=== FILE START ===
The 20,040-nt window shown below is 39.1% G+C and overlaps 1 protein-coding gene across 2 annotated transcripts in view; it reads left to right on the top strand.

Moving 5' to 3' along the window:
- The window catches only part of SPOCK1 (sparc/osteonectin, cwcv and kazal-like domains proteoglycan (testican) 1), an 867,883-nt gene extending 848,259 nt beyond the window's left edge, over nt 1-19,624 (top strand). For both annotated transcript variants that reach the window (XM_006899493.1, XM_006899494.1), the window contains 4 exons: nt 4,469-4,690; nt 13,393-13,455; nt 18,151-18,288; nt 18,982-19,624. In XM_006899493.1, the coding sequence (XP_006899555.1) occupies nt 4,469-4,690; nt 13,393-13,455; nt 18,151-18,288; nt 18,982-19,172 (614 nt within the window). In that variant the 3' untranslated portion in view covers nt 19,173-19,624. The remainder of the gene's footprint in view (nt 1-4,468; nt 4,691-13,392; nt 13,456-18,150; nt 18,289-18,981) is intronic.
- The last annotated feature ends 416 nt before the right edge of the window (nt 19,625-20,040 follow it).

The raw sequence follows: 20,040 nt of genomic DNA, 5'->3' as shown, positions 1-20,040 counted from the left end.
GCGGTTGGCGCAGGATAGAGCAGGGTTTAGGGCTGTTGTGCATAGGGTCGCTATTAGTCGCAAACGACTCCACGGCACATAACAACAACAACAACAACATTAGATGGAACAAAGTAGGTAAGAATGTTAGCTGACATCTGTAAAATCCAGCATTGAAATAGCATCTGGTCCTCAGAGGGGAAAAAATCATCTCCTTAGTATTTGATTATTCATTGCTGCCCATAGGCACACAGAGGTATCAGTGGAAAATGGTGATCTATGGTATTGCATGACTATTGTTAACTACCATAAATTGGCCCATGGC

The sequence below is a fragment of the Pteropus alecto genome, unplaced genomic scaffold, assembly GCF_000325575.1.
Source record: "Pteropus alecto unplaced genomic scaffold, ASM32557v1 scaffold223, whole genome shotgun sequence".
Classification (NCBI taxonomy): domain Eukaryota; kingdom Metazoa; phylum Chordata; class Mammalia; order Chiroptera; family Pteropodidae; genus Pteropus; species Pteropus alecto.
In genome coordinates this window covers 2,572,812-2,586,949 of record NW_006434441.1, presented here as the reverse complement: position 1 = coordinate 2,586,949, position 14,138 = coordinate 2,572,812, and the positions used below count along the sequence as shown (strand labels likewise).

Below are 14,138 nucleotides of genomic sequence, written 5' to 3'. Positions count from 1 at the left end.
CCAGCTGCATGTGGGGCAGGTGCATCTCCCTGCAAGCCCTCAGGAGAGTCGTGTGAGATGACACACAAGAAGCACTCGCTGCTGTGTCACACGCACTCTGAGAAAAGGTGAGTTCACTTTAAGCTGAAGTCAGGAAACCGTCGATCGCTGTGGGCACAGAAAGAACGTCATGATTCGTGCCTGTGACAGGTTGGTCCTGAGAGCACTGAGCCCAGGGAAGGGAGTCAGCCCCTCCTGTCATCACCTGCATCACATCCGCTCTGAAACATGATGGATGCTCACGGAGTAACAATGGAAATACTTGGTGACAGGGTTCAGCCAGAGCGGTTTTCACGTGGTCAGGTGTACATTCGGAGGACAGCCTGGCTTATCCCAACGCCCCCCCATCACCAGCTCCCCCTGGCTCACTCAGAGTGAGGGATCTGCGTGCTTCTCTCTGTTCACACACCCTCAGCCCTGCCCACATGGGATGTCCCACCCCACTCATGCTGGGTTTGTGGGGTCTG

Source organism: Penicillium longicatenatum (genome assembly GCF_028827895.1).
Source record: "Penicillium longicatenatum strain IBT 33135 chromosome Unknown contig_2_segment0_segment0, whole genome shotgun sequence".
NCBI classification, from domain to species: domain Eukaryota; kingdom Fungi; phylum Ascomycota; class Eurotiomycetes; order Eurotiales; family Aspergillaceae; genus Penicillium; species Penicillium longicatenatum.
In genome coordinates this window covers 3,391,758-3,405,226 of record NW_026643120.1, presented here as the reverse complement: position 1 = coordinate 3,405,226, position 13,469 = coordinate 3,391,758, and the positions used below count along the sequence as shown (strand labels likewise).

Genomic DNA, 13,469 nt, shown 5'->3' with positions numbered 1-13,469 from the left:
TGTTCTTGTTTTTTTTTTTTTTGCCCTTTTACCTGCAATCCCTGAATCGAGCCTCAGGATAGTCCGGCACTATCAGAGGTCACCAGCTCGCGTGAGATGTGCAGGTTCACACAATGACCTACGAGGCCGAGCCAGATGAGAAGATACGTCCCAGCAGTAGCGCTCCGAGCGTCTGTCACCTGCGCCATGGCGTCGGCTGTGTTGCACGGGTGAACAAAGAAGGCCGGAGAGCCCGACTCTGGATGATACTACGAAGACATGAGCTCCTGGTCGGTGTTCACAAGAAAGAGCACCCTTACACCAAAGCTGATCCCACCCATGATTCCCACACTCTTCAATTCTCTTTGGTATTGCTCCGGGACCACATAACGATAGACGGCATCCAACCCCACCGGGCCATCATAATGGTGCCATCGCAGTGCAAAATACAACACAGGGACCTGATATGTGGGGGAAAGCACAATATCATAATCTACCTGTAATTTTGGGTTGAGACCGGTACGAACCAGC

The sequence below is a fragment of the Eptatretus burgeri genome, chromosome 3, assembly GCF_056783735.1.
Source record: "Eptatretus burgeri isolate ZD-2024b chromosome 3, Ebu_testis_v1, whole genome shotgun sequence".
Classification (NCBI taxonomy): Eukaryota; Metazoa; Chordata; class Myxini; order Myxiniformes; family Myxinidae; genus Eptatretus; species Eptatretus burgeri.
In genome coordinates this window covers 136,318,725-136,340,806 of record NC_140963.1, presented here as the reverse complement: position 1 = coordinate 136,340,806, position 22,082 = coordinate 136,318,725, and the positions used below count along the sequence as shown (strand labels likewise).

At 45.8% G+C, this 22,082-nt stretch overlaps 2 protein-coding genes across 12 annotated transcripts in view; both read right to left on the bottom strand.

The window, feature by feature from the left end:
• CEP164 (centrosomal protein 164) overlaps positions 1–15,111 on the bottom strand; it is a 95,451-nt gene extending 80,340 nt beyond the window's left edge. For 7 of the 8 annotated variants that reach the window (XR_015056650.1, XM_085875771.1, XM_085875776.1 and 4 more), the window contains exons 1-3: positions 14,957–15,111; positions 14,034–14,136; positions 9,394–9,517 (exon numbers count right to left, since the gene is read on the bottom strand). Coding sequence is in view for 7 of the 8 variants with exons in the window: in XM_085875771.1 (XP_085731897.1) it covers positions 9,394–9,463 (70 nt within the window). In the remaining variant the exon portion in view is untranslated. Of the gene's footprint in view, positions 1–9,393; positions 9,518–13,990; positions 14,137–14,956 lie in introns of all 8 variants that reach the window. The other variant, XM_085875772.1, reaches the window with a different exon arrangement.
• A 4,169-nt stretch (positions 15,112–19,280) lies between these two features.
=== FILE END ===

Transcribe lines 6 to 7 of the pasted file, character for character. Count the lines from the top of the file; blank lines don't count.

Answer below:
GCGGTTGGCGCAGGATAGAGCAGGGTTTAGGGCTGTTGTGCATAGGGTCGCTATTAGTCGCAAACGACTCCACGGCACATAACAACAACAACAACAACATTAGATGGAACAAAGTAGGTAAGAATGTTAGCTGACATCTGTAAAATCCAGCATTGAAATAGCATCTGGTCCTCAGAGGGGAAAAAATCATCTCCTTAGTATTTGATTATTCATTGCTGCCCATAGGCACACAGAGGTATCAGTGGAAAATGGTGATCTATGGTATTGCATGACTATTGTTAACTACCATAAATTGGCCCATGGC

The sequence below is a fragment of the Pteropus alecto genome, unplaced genomic scaffold, assembly GCF_000325575.1.